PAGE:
Less is more: how to avoid overtraining

Too much of a good thing can be not-so-great - and working out is no exception!

When applied correctly, exercise is a great tool to improve both physical and mental health, help you achieve body composition goals and become stronger!

It’s also true that unfortunately, many people do not exercise nearly enough to reap these benefits.

However, there’s also the other end of the spectrum, where we get bombarded by messages such as “no pain no gain”, “go hard or go home”, and “just do it”, no matter how tired or overwhelmed you are. In fitness circles, working out for hours on end, skipping rest days or pushing yourself to your absolute limits every single day is often validated - after all, the more you do, the better, right?..

As a result, we've been getting lots of emails and messages asking how much exercise one must add on top of their pre-planned workouts to boost progress.

While we really love seeing our clients working hard towards their goals, 3-hour long training sessions is really not what we had in mind! So today, we really wanted to have a chat about why exercising too much can be detrimental for your progress, as well as provide tips on training better, not more!

Overtraining, explained

If you’re someone exercising regularly, ask yourself:

  • Have you been incredibly sore lately, particularly experiencing one-sided soreness?
  • Do workouts take up a very large chunk of your time 5-6 times a week, despite not being a professional athlete?
  • Do you find yourself dreading workouts as opposed to looking forward to them?
  • If any of those are true, you may be overtraining - meaning your body may be under too much stress from your current exercise routine.


While any exercise is technically a stressor, when performed in appropriate amounts, this stress tends to be “good” - promoting adaptation, improved endurance and muscle growth. However, if you’re exercising too much, too intensely, or both, the body doesn’t get any chance to repair and recover, and the next time you train, you’re basically wearing yourself out even further.

Hence, other common signs of overtraining appear, such as:

  • Decreased performance - even though you keep training and applying progressive overload, your results don’t get any better. On the contrary, you find yourself not being able to lift as much, push as hard, etc.
  • Tiredness and fatigue - on top of performance decrements, you may also experience weird tiredness, despite supposedly maintaining a healthy routine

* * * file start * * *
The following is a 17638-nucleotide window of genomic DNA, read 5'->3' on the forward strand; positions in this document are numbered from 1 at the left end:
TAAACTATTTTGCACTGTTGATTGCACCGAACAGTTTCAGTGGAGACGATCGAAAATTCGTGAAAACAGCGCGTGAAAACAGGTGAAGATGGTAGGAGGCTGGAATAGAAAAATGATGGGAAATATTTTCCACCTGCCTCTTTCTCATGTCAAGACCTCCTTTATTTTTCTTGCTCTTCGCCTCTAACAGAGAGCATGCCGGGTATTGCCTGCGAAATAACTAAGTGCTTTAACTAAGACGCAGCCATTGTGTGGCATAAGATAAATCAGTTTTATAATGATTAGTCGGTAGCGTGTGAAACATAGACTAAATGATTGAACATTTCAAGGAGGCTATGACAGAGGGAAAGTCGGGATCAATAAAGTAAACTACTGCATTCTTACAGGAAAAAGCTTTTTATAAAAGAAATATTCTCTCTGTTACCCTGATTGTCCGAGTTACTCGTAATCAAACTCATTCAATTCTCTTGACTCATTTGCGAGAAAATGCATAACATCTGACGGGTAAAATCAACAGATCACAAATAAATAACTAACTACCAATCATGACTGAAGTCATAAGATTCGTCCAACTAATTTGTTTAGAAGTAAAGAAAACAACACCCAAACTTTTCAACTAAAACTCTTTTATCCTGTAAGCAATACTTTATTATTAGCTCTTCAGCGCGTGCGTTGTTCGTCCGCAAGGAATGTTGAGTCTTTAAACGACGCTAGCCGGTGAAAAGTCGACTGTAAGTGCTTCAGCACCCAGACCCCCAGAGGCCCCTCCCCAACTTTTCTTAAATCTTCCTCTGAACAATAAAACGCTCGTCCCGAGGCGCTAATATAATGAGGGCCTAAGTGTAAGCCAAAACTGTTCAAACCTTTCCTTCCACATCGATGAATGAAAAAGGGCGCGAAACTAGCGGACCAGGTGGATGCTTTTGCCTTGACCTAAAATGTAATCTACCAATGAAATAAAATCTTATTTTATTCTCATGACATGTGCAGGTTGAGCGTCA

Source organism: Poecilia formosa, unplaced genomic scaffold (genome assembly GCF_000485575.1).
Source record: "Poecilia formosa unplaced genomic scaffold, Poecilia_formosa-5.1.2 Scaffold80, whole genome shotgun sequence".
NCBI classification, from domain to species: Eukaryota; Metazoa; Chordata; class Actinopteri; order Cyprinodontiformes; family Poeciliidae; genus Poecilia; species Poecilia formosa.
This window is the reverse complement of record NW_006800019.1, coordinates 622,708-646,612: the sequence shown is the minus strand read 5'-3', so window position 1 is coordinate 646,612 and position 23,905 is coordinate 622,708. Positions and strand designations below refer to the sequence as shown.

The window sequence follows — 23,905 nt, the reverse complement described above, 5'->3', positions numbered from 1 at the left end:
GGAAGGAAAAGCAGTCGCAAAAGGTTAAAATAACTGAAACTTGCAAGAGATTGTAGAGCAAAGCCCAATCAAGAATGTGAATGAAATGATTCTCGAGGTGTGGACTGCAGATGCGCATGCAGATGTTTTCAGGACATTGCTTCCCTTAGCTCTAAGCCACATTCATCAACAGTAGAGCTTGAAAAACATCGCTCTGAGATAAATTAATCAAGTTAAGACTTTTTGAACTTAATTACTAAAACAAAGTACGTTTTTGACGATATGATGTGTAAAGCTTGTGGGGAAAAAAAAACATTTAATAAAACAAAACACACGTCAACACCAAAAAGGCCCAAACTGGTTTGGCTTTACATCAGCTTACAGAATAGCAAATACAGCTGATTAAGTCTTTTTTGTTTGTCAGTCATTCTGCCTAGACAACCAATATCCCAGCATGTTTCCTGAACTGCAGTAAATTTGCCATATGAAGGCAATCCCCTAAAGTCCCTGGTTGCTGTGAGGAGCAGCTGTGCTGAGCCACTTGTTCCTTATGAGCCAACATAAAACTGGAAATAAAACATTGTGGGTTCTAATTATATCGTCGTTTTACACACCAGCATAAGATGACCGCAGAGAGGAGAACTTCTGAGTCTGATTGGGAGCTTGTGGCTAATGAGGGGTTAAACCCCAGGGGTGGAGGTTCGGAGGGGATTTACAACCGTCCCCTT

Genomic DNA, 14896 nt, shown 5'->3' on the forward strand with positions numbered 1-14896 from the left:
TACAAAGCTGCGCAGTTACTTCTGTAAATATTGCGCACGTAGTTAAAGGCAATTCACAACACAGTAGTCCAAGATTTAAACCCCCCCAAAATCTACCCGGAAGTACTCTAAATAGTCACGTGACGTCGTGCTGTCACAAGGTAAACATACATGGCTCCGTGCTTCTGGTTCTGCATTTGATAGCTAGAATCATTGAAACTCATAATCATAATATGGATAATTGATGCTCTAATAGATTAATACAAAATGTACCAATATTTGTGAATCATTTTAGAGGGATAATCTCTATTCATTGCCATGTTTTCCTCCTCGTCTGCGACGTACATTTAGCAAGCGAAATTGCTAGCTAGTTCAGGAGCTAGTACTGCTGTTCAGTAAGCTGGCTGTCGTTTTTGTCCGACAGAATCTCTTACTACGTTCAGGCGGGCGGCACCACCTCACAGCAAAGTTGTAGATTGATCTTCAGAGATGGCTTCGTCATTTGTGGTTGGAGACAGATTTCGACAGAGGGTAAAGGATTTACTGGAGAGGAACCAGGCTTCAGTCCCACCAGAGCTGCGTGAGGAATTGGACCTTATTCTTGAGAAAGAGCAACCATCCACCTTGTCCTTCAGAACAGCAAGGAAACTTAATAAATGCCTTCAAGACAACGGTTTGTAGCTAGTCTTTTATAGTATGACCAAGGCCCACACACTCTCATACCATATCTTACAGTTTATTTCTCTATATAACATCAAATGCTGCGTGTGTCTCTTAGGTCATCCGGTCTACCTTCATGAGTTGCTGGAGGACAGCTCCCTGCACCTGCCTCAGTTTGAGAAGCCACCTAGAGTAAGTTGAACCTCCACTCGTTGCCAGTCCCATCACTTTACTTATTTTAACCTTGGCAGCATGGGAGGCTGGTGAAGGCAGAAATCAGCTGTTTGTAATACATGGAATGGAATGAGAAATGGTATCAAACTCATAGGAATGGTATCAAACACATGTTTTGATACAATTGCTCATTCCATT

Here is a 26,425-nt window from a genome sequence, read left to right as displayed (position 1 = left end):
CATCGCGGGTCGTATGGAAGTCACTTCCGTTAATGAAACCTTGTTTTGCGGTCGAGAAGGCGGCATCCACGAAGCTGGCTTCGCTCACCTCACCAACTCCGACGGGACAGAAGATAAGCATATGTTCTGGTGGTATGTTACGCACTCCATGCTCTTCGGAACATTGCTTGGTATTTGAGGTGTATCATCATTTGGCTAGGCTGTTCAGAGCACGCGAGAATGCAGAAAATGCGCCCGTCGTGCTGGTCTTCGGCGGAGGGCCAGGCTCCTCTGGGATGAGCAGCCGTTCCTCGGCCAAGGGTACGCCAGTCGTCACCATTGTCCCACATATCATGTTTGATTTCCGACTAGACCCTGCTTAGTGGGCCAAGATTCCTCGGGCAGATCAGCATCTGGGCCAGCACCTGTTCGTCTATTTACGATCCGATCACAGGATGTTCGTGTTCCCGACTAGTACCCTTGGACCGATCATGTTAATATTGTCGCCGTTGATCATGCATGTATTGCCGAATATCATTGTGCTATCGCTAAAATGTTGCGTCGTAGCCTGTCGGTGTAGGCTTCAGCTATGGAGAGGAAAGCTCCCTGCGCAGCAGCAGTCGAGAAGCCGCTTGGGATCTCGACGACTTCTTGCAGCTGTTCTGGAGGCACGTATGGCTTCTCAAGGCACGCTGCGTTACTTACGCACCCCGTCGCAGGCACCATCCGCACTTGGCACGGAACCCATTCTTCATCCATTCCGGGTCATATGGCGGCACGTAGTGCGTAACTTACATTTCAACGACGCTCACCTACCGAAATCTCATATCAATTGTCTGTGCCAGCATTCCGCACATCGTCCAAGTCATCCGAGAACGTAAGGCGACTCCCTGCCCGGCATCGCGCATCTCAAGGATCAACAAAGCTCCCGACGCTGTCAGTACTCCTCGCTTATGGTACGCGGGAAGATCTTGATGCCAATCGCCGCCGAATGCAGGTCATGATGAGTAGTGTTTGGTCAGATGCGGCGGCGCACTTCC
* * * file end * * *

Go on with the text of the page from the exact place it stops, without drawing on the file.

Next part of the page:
• Irritability and mood swings - with even the littlest inconveniences suddenly becoming a huge deal.
  • Sleep problems - even if you spend 7-8 hours in bed, you may not feel rested and experience troubles falling asleep, frequent wakings or even nightmares. 
  • Reduced appetite - often manifesting as a general loss of interest in foods, even your favourite treats.
  • Frequent injuries - which often include sprains, strains and back aches, even when working with loads that you consider light to moderate. 

Effects of overtraining can also be detrimental to your body composition goals - you will find it incredibly difficult to achieve any change, being that reducing body fat % or gaining muscle. This can cause a sudden plateau that you can’t seem to overcome - and a frequent reaction to this is adding even more exercise, which only worsens the situation.

Below are some tips to help you achieve balance, if the above sounds familiar!

Don’t train more - train better

Remember - unless you’re an athlete undergoing extensive, meticulously programmed training for a specific event, you really DON’T need to exercise for hours on end to achieve your goals!

Instead of training more, we would much prefer you to train better - here are some tips for achieving that:

  • Increase your training volume gradually. For example, if you’re completely new to training, start with 3-4 sessions a week, max, before jumping into a full 5-6 day split. You can still stay active on your rest days - just opt for low impact activities, such as a long walk or social sports.
  • Adjust the number of training sessions to suit your lifestyle. If you’re someone who works a really active job or has to endure long shifts regularly, 6 sessions per week may not be a realistic expectation - and it’s completely fine.
  • Focus on the main workout that’s programmed into your training. Sis, trust us - you don’t need 5 activation circuits, a double full body session and 2 extra sets of core exercises to accompany your workouts! This just tires you up and takes way too much time without giving you an opportunity to focus on that main workout block.
  • Complete your workout at a time of the day that works best for your body. While many people prefer exercising in the morning, others find that it completely wears them down - and vice versa. Do what works best for you!
  • Address any signs indicating your body may require extra rest. From a lighter workout to a complete break, there are several options when it comes to letting your body regroup and recover.
  • And while we’re at it - rest days are NOT optional! Have at least one a week to avoid lasting negative effects.

    Conclusion

    Always remember: the aim of your health and fitness journey is looking after yourself. Overdoing it to the point of feeling physically ill for days on end certainly isn’t self-care!

    Keep pushing hard - but remember that sometimes, less is more, so long as it’s done better!